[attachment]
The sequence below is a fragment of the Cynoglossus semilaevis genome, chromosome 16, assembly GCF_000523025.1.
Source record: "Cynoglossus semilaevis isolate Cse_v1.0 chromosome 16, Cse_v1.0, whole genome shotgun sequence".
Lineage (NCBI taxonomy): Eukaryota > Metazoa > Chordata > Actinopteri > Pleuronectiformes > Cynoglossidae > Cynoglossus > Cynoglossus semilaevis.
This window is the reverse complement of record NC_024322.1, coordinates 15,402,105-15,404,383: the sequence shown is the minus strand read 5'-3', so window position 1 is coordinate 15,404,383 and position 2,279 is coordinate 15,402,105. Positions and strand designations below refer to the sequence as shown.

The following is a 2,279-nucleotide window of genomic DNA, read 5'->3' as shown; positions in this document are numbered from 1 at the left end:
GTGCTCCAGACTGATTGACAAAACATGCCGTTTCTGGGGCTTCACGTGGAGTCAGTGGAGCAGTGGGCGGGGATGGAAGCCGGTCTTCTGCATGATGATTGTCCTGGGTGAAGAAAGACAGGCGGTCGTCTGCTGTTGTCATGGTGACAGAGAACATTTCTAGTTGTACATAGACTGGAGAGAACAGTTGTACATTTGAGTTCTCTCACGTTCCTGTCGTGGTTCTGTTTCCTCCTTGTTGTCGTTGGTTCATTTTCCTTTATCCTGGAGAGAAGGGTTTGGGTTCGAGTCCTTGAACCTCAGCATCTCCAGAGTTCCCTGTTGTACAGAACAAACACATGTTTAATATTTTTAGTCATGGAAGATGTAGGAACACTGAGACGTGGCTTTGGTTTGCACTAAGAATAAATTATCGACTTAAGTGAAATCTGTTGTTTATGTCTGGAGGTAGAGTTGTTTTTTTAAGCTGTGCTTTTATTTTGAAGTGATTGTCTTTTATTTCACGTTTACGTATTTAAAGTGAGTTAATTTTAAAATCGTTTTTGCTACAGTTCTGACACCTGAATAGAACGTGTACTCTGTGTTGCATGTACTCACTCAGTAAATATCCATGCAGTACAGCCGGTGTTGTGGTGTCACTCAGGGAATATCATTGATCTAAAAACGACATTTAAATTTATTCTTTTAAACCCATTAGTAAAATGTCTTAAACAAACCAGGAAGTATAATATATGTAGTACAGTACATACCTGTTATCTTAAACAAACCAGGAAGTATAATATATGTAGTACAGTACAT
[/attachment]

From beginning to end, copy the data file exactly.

The sequence below is a fragment of the Cynoglossus semilaevis genome, chromosome 16, assembly GCF_000523025.1.
Source record: "Cynoglossus semilaevis isolate Cse_v1.0 chromosome 16, Cse_v1.0, whole genome shotgun sequence".
Lineage (NCBI taxonomy): Eukaryota > Metazoa > Chordata > Actinopteri > Pleuronectiformes > Cynoglossidae > Cynoglossus > Cynoglossus semilaevis.
This window is the reverse complement of record NC_024322.1, coordinates 15,402,105-15,404,383: the sequence shown is the minus strand read 5'-3', so window position 1 is coordinate 15,404,383 and position 2,279 is coordinate 15,402,105. Positions and strand designations below refer to the sequence as shown.

The following is a 2,279-nucleotide window of genomic DNA, read 5'->3' as shown; positions in this document are numbered from 1 at the left end:
GTGCTCCAGACTGATTGACAAAACATGCCGTTTCTGGGGCTTCACGTGGAGTCAGTGGAGCAGTGGGCGGGGATGGAAGCCGGTCTTCTGCATGATGATTGTCCTGGGTGAAGAAAGACAGGCGGTCGTCTGCTGTTGTCATGGTGACAGAGAACATTTCTAGTTGTACATAGACTGGAGAGAACAGTTGTACATTTGAGTTCTCTCACGTTCCTGTCGTGGTTCTGTTTCCTCCTTGTTGTCGTTGGTTCATTTTCCTTTATCCTGGAGAGAAGGGTTTGGGTTCGAGTCCTTGAACCTCAGCATCTCCAGAGTTCCCTGTTGTACAGAACAAACACATGTTTAATATTTTTAGTCATGGAAGATGTAGGAACACTGAGACGTGGCTTTGGTTTGCACTAAGAATAAATTATCGACTTAAGTGAAATCTGTTGTTTATGTCTGGAGGTAGAGTTGTTTTTTTAAGCTGTGCTTTTATTTTGAAGTGATTGTCTTTTATTTCACGTTTACGTATTTAAAGTGAGTTAATTTTAAAATCGTTTTTGCTACAGTTCTGACACCTGAATAGAACGTGTACTCTGTGTTGCATGTACTCACTCAGTAAATATCCATGCAGTACAGCCGGTGTTGTGGTGTCACTCAGGGAATATCATTGATCTAAAAACGACATTTAAATTTATTCTTTTAAACCCATTAGTAAAATGTCTTAAACAAACCAGGAAGTATAATATATGTAGTACAGTACATACCTGTTATCTTAAACAAACCAGGAAGTATAATATATGTAGTACAGTACAT